"`Representative' members of FACA committees-described in your request as members who appear before an agency, at the agency's request, to present the views of a private organization or interest--are also `public official[s]' within the meaning of section 219: even assuming that `representative' members are chosen for committee membership only to present the views of a private interest, they nevertheless perform their official committee duties `for' the United States." Id.

The opinion distinguished "representative" advisory committee members from other individuals who appear before an agency in a representative capacity:

"Individuals who appear before agencies in a `representative' capacity who are not advisory committee members are more properly viewed simply as witnesses. Such witnesses have no federal `official function' and are not `public official[s]' within the meaning of section 219." Id., fn. 4. The opinion went on to suggest that employees and partners of advisory committee members also may be section 219 "public officials" to the extent that they assist in the performance of committee functions:

"The same general principles govern the application of section 219 to employees, and to partners, of advisory committee members. We believe that an employee who assists a member only in matters that are not part of the member's advisory committee duties is not subject to section 219.

We cannot categorically conclude, however, that employees of advisory committee members may not be subject to section 219 when they assist members in performing committee functions or duties." Id. at 3, fn. 5. In support of its broad reading of the term "public official" in 18 U.S.C. Sec. 219, the Justice Department opinion drew an analogy to judicial interpretations of the same term in the federal bribery statute, 18 U.S.C. Sec. 201(a). There are a number of cases which have interpreted the term "public official" very broadly for purposes of 18 U.S.C. Sec. 201. In Dixson v. United States, 465 U.S. 482 (1984), the Supreme Court held that executives of a private nonprofit corporation having operational responsibility for administration of a federal housing grant program within the city under terms of a subgrant from the city were "public officials" within the meaning of 18 U.S.C. Sec. 201. In doing so the Supreme Court stated that a public official is a person who "occupies a position of public trust with official federal responsibilities" but that "employment by the United States or some other similarly formal contractual or agency bond is not a prerequisite" for being a public official. Id. at 496, 498.

II. ANALYSIS

The status of CPC subcouncil members in relation to the Justice Department opinion is not entirely clear. The subcouncil members are not "members" of the advisory committee itself. Further, while the CPC is specifically made subject to most provisions of FACA, the statute provides that "any discussion held by any subcouncil shall not be subject to the provisions of [FACA], except that a Federal representative shall attend all subcouncil meetings." 15 U.S.C. Sec. 4806(g)(6). Even without this provision, the CPC subcouncils would not appear to be subject to FACA since they do not directly advise federal officials.

On the other hand, subcouncil members certainly are more than "witnesses." As noted above, the creation of the CPC subcouncils is expressly authorized by law for the purpose of analyzing specific competitive issues and formulating specific recommendations which are to be transmitted to the appropriate agencies. A federal representative is required to attend all subcouncil meetings. Thus, it appears that subcouncil members could be said to be performing official duties "for" the government and "under" or "by authority" of the government. Accordingly, given the sweep of its 1991 opinion, the Justice Department might well conclude that members of CPC subcouncils are "public officials" for purposes of 18 U.S.C. Sec. 219. We would again emphasize that the matter is not free from doubt; as noted previously, only the Justice Department can provide definitive advice.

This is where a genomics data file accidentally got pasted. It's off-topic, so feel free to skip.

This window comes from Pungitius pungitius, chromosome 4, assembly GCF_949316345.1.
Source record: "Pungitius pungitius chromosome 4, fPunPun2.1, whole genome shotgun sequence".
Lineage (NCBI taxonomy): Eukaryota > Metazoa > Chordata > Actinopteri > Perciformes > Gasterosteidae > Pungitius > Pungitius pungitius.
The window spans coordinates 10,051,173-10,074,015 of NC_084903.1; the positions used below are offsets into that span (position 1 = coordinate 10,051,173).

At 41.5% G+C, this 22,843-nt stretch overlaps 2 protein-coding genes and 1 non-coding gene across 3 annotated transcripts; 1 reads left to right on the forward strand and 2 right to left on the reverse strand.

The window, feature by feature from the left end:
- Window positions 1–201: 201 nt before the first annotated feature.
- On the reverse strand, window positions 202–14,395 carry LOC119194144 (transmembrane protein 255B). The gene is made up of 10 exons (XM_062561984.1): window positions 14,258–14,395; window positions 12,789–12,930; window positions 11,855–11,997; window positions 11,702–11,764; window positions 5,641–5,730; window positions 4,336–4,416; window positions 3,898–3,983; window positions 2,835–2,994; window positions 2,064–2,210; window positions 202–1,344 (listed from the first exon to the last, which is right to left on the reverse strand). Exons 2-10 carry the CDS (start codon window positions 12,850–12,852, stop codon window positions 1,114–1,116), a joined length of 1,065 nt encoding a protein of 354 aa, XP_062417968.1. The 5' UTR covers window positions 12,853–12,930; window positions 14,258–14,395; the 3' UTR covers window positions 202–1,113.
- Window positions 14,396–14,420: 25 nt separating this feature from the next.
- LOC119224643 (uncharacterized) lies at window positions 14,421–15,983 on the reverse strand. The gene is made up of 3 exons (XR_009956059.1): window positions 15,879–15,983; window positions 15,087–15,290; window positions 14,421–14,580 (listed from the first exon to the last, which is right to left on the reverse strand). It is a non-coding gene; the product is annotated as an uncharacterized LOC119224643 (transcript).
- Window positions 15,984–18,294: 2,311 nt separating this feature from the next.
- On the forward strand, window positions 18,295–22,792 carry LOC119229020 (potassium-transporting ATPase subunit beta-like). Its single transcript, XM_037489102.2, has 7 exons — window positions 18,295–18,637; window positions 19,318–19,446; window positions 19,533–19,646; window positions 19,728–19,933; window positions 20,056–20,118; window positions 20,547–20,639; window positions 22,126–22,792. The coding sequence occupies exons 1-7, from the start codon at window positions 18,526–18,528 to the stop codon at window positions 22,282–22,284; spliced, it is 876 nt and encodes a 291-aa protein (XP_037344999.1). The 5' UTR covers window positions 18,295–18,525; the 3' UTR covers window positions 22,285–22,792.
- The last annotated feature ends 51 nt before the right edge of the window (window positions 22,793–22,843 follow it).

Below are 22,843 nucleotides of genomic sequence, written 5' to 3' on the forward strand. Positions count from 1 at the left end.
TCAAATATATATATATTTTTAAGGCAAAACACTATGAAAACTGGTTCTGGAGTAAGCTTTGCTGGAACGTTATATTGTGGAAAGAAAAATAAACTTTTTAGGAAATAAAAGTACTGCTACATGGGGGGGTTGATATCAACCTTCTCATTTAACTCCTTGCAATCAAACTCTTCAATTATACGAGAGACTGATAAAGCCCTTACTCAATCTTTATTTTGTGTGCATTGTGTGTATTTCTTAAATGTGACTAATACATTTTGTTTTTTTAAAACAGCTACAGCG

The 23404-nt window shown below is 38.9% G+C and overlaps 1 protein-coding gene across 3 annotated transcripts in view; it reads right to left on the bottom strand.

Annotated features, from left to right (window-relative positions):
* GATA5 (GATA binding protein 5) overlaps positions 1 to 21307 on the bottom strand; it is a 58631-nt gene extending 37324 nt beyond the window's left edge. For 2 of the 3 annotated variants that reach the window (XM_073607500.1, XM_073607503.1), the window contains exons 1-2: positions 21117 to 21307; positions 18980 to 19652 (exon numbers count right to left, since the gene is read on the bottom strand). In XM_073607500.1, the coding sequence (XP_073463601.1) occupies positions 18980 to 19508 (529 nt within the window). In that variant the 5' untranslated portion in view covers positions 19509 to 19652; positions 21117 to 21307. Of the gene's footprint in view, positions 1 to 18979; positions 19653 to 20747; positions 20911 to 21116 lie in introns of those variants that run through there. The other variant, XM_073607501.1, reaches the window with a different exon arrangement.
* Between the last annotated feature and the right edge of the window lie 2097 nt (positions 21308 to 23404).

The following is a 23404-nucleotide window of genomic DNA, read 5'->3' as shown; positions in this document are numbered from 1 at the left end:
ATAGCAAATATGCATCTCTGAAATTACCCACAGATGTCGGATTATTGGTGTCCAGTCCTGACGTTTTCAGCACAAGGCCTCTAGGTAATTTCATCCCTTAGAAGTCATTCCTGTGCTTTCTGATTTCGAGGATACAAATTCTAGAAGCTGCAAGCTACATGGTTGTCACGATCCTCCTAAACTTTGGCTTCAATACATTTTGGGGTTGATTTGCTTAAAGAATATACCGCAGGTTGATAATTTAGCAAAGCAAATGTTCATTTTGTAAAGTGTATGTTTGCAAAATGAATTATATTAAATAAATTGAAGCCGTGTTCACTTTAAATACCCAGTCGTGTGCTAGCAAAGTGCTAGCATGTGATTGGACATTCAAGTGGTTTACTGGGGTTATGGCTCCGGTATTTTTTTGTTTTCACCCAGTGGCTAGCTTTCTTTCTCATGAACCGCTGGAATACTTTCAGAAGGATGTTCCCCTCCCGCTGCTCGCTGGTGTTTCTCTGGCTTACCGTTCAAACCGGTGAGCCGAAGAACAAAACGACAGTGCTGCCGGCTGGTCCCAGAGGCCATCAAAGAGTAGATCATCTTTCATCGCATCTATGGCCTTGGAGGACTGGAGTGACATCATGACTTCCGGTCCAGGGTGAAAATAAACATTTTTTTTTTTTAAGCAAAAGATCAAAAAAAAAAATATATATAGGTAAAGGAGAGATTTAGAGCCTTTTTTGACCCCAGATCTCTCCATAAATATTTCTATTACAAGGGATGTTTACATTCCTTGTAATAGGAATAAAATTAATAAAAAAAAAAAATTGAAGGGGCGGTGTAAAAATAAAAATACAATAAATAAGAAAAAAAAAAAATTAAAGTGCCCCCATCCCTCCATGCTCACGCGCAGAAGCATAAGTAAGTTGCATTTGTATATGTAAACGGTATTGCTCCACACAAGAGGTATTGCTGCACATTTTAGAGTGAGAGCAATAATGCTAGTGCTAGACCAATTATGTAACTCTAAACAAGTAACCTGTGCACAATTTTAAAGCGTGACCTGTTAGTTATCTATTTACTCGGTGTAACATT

The prohibition concerning foreign agents, however, would not prevent every person representing a foreign corporation from participating as a member of the subcouncils. Section 219 of title 18 refers to agents of foreign principals required to register under the Foreign Agents Registration Act. Section 613(d) of that Act provides that persons engaging in or agreeing to engage only "in private and nonpolitical activities in furtherance of the bona trade or commerce of such foreign principal" need not file. Therefore, so long as the duties of the agent were limited to those described in section 613(d), that person would not have to file under the Act and could serve on a CPC subcouncil.

Finally, your staff asked whether the identification of subcouncil members as public officials would subject them to financial disclosure requirements. It appears that subcouncil members, even if considered public officials for purposes of 18 U.S.C. Sec. 219, would not be required to file financial disclosure statements since they do not fall within any of the definitions of persons required to file under the financial disclosure requirements of federal personnel found at 5 U.S.C. App. 6, Sec. 101(f). However, a definitive answer to this question should be sought from the Office of Government Ethics.

DIGEST

Members of the Competitiveness Policy Council (CPC) established under 15 U.S.C. Secs. 4801-09 may not serve as agents for a foreign principal, but the law is silent as to members of CPC subcouncils. In view of the broad sweep of a recent Justice Department opinion on whether advisory committee members are "public officials" within the meaning of the Foreign Agents Registration Act, 18 U.S.C. Sec. 219, we believe that the most prudent course of action is for the CPC to assume that members of CPC subcouncils also are "public officials" and, therefore, may not serve as agents for a foreign principal. We express no view on the merits of the Justice Department opinion and emphasize that only Justice can provide definitive advice on the issue since it involves the interpretation of a criminal statute.